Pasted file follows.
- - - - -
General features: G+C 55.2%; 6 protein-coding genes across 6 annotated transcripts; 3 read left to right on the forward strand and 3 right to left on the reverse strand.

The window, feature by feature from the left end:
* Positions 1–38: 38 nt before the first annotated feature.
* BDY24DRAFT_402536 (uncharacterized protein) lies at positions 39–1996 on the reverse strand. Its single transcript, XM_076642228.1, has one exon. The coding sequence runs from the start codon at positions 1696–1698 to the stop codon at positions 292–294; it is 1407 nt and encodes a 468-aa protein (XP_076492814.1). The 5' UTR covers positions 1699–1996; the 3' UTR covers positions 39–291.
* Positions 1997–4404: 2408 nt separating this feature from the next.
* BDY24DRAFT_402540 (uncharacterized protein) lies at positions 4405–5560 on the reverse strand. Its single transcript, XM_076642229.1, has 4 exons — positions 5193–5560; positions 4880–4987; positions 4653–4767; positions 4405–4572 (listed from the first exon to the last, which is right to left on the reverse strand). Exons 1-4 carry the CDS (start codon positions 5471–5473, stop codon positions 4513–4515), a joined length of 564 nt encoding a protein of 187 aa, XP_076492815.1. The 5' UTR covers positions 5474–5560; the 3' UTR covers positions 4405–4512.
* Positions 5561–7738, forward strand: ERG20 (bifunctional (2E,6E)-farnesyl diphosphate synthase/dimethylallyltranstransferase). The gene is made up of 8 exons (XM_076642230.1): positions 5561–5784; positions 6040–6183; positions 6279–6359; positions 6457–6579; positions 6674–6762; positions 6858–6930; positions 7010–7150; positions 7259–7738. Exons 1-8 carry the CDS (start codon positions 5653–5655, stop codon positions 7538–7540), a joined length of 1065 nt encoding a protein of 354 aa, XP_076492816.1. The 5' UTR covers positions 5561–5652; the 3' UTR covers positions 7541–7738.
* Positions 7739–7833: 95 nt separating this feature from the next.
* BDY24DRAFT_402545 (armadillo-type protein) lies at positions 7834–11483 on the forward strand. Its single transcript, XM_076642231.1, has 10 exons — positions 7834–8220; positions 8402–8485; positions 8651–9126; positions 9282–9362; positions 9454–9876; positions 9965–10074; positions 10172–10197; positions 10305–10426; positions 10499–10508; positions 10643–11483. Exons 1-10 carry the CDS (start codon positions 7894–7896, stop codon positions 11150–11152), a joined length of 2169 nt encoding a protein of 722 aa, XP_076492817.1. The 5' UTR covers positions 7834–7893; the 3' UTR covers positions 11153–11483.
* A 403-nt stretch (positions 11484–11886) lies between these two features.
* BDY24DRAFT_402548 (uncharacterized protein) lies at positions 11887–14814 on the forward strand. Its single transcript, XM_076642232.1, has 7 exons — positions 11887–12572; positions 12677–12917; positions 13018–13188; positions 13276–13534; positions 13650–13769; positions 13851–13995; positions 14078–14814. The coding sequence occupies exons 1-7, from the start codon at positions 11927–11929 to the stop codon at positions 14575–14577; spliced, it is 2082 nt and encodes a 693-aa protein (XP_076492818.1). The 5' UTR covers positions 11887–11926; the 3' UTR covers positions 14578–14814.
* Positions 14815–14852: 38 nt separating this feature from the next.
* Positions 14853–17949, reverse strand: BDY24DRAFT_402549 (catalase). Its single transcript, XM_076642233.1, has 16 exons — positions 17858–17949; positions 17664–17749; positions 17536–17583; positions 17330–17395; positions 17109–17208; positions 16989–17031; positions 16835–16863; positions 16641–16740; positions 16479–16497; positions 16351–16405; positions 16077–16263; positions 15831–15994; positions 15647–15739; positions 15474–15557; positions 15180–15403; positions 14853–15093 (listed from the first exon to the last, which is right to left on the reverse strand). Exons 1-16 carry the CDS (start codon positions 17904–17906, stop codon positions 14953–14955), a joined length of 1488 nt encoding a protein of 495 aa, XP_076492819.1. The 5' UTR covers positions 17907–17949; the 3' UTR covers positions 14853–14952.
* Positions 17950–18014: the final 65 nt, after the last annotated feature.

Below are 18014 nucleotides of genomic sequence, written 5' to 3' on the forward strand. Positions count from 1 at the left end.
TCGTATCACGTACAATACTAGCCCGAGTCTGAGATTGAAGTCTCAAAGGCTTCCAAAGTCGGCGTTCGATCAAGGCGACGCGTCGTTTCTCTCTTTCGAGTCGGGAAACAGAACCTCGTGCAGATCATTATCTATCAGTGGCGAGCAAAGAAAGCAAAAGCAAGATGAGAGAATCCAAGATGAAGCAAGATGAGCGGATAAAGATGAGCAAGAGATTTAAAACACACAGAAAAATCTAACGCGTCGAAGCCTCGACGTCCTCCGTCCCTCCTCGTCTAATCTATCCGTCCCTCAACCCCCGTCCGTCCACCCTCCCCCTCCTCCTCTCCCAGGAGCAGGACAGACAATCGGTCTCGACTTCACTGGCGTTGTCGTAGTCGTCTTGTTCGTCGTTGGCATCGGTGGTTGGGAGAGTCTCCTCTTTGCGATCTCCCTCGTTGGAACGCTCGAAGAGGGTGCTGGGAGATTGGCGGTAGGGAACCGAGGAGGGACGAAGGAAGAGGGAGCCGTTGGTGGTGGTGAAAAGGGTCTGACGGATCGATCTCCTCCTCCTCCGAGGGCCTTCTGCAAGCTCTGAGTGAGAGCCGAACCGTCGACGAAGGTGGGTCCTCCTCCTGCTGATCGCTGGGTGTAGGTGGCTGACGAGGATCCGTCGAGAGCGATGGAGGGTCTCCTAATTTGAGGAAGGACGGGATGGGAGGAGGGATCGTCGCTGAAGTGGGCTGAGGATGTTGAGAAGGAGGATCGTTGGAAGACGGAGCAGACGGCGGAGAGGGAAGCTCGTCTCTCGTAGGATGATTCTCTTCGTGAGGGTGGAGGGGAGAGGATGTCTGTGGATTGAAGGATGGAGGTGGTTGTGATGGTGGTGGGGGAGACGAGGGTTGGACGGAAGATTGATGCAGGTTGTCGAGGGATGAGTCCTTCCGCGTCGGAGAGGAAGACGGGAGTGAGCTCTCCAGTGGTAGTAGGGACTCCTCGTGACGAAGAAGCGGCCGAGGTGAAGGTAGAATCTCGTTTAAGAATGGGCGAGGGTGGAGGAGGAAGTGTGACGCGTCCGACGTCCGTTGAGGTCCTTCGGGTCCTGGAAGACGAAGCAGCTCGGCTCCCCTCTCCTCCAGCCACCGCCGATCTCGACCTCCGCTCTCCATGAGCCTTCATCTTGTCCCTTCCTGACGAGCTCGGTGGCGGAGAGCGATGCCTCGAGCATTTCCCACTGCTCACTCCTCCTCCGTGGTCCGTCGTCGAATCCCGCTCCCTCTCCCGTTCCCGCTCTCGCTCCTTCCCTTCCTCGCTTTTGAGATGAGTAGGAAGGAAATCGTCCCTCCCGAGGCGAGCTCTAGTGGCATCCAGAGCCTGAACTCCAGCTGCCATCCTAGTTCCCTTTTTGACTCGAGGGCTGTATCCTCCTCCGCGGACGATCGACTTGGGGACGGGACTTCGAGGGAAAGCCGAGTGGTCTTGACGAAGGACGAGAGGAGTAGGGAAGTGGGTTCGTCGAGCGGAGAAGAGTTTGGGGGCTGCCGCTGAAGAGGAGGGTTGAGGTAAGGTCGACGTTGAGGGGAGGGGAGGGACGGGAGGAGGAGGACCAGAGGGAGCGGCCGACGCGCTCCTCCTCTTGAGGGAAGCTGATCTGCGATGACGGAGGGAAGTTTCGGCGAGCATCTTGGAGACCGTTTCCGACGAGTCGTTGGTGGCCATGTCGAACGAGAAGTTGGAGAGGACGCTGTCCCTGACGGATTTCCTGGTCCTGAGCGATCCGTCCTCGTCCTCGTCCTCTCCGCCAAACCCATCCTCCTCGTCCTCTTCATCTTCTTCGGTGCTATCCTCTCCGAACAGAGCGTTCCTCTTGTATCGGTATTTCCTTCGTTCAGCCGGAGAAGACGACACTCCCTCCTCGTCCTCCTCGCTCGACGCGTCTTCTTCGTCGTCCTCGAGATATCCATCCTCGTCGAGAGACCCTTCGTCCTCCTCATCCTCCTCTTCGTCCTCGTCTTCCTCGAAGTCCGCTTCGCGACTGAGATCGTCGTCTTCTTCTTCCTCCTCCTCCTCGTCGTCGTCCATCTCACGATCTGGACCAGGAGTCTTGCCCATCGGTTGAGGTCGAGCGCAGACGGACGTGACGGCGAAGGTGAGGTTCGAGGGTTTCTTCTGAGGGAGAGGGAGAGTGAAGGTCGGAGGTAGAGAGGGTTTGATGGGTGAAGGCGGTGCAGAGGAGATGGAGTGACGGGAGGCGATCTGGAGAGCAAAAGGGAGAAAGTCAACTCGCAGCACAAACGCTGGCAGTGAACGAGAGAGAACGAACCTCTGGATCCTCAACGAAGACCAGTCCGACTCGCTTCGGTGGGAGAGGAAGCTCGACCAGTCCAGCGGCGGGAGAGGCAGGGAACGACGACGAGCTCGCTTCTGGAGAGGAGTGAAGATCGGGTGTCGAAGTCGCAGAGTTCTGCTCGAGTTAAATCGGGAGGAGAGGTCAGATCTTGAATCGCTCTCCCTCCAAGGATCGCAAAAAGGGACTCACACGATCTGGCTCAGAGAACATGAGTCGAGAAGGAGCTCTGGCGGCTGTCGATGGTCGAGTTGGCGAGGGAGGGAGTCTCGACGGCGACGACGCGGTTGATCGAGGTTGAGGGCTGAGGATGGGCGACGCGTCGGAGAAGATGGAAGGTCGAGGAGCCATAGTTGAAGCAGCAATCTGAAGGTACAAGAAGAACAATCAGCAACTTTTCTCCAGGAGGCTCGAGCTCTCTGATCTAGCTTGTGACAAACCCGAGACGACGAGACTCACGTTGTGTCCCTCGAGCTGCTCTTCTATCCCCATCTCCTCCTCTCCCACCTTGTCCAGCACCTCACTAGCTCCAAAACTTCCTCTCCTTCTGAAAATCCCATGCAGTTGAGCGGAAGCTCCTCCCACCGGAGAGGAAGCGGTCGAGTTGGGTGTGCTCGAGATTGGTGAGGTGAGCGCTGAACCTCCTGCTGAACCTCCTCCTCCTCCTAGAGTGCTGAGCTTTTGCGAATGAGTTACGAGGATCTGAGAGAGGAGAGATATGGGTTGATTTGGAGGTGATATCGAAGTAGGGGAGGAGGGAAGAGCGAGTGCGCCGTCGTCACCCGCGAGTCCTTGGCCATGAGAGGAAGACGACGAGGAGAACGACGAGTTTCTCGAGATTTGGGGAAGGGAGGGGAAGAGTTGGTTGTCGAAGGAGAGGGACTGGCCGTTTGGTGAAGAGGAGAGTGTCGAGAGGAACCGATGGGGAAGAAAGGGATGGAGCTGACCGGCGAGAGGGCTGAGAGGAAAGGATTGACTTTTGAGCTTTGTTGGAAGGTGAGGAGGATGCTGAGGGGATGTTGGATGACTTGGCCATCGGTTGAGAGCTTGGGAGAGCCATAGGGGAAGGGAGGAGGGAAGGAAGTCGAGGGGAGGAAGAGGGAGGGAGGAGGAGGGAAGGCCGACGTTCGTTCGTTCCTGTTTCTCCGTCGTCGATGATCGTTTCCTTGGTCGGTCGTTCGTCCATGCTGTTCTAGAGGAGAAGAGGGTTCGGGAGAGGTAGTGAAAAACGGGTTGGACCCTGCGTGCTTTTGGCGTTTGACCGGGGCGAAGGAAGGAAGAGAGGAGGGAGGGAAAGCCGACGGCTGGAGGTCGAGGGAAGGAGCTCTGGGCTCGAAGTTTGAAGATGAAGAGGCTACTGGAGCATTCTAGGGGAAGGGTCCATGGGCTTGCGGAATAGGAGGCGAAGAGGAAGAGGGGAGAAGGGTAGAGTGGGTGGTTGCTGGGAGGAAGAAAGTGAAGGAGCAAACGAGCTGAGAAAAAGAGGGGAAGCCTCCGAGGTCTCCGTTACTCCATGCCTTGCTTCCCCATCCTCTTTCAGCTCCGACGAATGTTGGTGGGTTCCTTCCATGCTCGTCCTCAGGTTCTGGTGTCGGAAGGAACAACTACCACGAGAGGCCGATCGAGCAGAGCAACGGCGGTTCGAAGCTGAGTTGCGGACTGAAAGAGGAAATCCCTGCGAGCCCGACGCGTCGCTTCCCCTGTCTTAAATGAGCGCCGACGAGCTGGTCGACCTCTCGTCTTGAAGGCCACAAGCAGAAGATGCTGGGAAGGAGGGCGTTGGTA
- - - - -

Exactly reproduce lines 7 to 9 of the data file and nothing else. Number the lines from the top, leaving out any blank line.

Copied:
* Positions 5561–7738, forward strand: ERG20 (bifunctional (2E,6E)-farnesyl diphosphate synthase/dimethylallyltranstransferase). The gene is made up of 8 exons (XM_076642230.1): positions 5561–5784; positions 6040–6183; positions 6279–6359; positions 6457–6579; positions 6674–6762; positions 6858–6930; positions 7010–7150; positions 7259–7738. Exons 1-8 carry the CDS (start codon positions 5653–5655, stop codon positions 7538–7540), a joined length of 1065 nt encoding a protein of 354 aa, XP_076492816.1. The 5' UTR covers positions 5561–5652; the 3' UTR covers positions 7541–7738.
* Positions 7739–7833: 95 nt separating this feature from the next.
* BDY24DRAFT_402545 (armadillo-type protein) lies at positions 7834–11483 on the forward strand. Its single transcript, XM_076642231.1, has 10 exons — positions 7834–8220; positions 8402–8485; positions 8651–9126; positions 9282–9362; positions 9454–9876; positions 9965–10074; positions 10172–10197; positions 10305–10426; positions 10499–10508; positions 10643–11483. Exons 1-10 carry the CDS (start codon positions 7894–7896, stop codon positions 11150–11152), a joined length of 2169 nt encoding a protein of 722 aa, XP_076492817.1. The 5' UTR covers positions 7834–7893; the 3' UTR covers positions 11153–11483.